Sunday I was supposed to be fishing with a mate I fished with on the upper Trent a few weeks ago, he was desperate to try the Ribble but lives in Stoke, so I arranged to meet him and his mate and show them around the club stretches we have at our disposal, but unfortunately he was unwell so had to cancel.

I had used a considerable number of Brownie points to secure the extra day with her indoors, so I thought it was too good an opportunity to miss and went anyway. I decided to try a different stretch of the mid Ribble and did a massive yomp to a favourite swim; on this stretch I often wonder if I’m walking past good pegs to get to it, but it is reliable.

Tactically I fished the same as last Friday, no loose feed, just pva bags and boilie, but tried a chunk of flavoured meat on the downstream rod. Three barbel obliged, only small up to 5lb, plus 5 chub. Most came to the meat which was interesting because I was using a big chunk around 35-40mm cubed but that didn’t seem to put them off. My understanding is that the metabolism of barbel slows considerably as the water temperature falls, and that they struggle to deal with high fat content foods when the temperatures are low, so maybe it wasn’t as cold as I thought.

17.10.16 Barbel society Lancashire regional meeting, Hinds Head, Stockport

I absolutely love these meetings run by the inimitable Jerry Gleeson, a man who single handedly keeps the mobile phone industry in good health due to the number he has dropped in various rivers around the country. On a serious note the money made from these meetings goes to the B.S. for their various projects and is a very worthy cause, plus Jerry has raised thousands for the Army Benevolent Fund through other fishing related events, he is an all-round top lad. He is ably assisted by Matt Marlow, another sound lad who you will no doubt be aware of if you are on Facebook! and both are top Barbel anglers as well.

The guest speaker was the infamous Terry Theodore who I have heard a lot about but never met. Well, to say he was an entertainer would be an understatement, the place was rocking with laughter and the guy could have a career as a stand-up, so slick was his style and content. There was even some good stuff about fishing thrown in as well.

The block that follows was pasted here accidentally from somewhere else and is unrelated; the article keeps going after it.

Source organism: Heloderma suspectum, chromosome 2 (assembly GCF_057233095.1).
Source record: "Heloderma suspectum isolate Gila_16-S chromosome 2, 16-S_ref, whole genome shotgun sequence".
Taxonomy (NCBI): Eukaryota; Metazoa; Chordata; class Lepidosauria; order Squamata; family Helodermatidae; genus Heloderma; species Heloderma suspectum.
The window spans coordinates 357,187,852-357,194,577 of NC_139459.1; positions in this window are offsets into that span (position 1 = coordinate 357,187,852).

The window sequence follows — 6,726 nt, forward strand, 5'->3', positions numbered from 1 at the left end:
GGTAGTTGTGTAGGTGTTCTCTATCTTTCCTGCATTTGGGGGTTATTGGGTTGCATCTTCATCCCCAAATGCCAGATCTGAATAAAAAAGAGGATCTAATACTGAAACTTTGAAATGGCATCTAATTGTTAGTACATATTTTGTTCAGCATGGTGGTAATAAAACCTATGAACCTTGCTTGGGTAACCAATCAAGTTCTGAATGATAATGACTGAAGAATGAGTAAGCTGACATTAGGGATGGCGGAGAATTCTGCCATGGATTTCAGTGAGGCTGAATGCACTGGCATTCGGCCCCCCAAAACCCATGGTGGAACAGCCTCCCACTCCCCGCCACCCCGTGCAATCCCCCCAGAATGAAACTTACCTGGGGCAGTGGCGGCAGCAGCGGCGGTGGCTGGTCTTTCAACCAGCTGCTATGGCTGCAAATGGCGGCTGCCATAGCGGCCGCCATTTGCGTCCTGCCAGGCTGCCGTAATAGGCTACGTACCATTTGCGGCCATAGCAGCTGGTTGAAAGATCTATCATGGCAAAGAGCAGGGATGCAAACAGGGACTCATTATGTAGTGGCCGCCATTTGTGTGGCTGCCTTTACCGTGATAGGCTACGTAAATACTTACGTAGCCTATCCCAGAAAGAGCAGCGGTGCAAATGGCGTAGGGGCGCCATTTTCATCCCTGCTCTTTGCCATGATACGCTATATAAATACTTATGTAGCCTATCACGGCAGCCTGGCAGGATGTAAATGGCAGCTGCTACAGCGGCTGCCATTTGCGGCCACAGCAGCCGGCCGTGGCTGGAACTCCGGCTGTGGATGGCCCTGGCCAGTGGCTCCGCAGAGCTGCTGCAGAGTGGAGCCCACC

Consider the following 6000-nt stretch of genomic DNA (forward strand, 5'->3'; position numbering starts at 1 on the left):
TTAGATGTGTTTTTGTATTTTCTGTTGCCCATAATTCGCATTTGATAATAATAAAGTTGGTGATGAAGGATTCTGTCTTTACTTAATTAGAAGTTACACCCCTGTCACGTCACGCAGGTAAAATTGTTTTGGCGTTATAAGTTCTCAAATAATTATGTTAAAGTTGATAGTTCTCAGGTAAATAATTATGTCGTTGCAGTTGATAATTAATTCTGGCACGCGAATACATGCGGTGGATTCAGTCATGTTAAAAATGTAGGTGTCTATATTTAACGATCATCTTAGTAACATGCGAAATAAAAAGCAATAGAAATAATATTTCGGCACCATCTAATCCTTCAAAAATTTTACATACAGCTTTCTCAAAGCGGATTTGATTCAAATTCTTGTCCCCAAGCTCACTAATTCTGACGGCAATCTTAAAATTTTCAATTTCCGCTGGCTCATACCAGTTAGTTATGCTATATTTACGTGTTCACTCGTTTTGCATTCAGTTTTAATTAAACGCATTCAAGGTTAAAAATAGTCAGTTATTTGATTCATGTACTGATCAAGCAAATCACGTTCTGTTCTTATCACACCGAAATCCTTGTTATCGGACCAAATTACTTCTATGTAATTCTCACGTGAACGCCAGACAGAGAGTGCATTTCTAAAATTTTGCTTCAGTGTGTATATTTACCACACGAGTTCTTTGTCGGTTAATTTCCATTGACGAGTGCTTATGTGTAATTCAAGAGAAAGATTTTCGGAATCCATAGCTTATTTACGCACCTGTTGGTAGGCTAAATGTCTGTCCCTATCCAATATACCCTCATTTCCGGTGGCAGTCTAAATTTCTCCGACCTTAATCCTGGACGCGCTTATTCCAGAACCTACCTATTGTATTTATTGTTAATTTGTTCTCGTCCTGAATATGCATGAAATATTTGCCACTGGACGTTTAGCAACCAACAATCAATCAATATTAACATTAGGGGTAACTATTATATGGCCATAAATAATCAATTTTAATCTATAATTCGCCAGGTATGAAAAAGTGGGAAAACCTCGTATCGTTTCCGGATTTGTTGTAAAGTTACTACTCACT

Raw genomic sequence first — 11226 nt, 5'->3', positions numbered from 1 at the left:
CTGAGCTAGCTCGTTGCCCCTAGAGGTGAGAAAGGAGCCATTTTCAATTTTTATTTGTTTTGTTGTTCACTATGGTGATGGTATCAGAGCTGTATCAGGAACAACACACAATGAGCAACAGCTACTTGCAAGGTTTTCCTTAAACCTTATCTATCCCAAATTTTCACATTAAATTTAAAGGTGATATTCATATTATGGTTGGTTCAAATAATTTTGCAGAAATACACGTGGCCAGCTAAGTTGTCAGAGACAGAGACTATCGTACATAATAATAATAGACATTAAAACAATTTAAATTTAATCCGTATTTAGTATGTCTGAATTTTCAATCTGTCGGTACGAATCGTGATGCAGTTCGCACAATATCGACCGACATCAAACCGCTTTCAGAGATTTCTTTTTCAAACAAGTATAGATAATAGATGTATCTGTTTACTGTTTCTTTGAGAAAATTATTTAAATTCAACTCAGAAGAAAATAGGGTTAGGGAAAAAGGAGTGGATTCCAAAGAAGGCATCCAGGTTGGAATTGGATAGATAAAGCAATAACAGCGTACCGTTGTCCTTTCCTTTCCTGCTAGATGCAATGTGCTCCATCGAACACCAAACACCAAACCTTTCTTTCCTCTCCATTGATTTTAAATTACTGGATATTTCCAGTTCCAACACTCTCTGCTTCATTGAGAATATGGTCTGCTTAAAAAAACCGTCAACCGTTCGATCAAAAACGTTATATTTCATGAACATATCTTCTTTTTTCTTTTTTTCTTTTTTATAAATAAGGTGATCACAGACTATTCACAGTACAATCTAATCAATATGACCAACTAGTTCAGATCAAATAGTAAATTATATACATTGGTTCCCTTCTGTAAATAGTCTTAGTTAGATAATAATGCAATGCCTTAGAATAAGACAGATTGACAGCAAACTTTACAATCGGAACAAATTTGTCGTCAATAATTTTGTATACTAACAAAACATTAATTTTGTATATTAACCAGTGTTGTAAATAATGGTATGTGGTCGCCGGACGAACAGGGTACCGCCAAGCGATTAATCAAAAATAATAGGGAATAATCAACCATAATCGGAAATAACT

A few pints, some grub and usually a stall or two from the bait companies, in a decent boozer amongst a friendly bunch of barbel fanatics…what a great way to spend an evening. Entry is free to B.S members, a measly £2 to non-members. Get down there; you don’t know what you are missing!

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Matt, Terry and Jerry

 

21-23.10.16 Barbel Society Fish-in Pixham, Lower Severn

Keeping with the Barbel Society theme, I attended a barbel society fish-in on the lower Severn at the legendary Pixham fishery over the weekend. Non-members were welcome so I guess the aim is to try to boost membership of the society. It was organised by the tireless Jerry Gleeson.

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About 15 anglers were there, plus a couple of lads organising who didn’t bother fishing, on over a mile of river. I had never fished the lower Severn before, although I am a regular on the middle, so it was interesting to see and fish the venue, and as an added bonus well-known barbel expert Laurence Breakspear came down and visited each angler and talked about the river and the pegs, he was such a friendly lad and very, very interesting, and was free and easy with info for me about the lower Severn in general, so a big thank you Laurence.

As for the fishing, to be honest when I arrived I found there wasn’t a lot of visual evidence as to the best places to try, so I walked the length and bumped into a local lad (James Benfield) who was already fishing and he advised me to try the swim I ended up on. It was closer to the car park as well which was a bonus given I have no barrow and was camping on the bank all weekend. After a plumb round with a bomb I found a double shelf 3ft to 6ft to 10ft right down my side, so decided to fish 2-3 rods out just over the 2nd shelf. I didn’t want to over feed but it’s a big old river down there and its got some proper beasts in it, plus because of the compact nature of the swim due to overhanging trees, I bait-dropped a pint of hemp and some broken boilies upstream and fished a lump of flavoured meat downstream.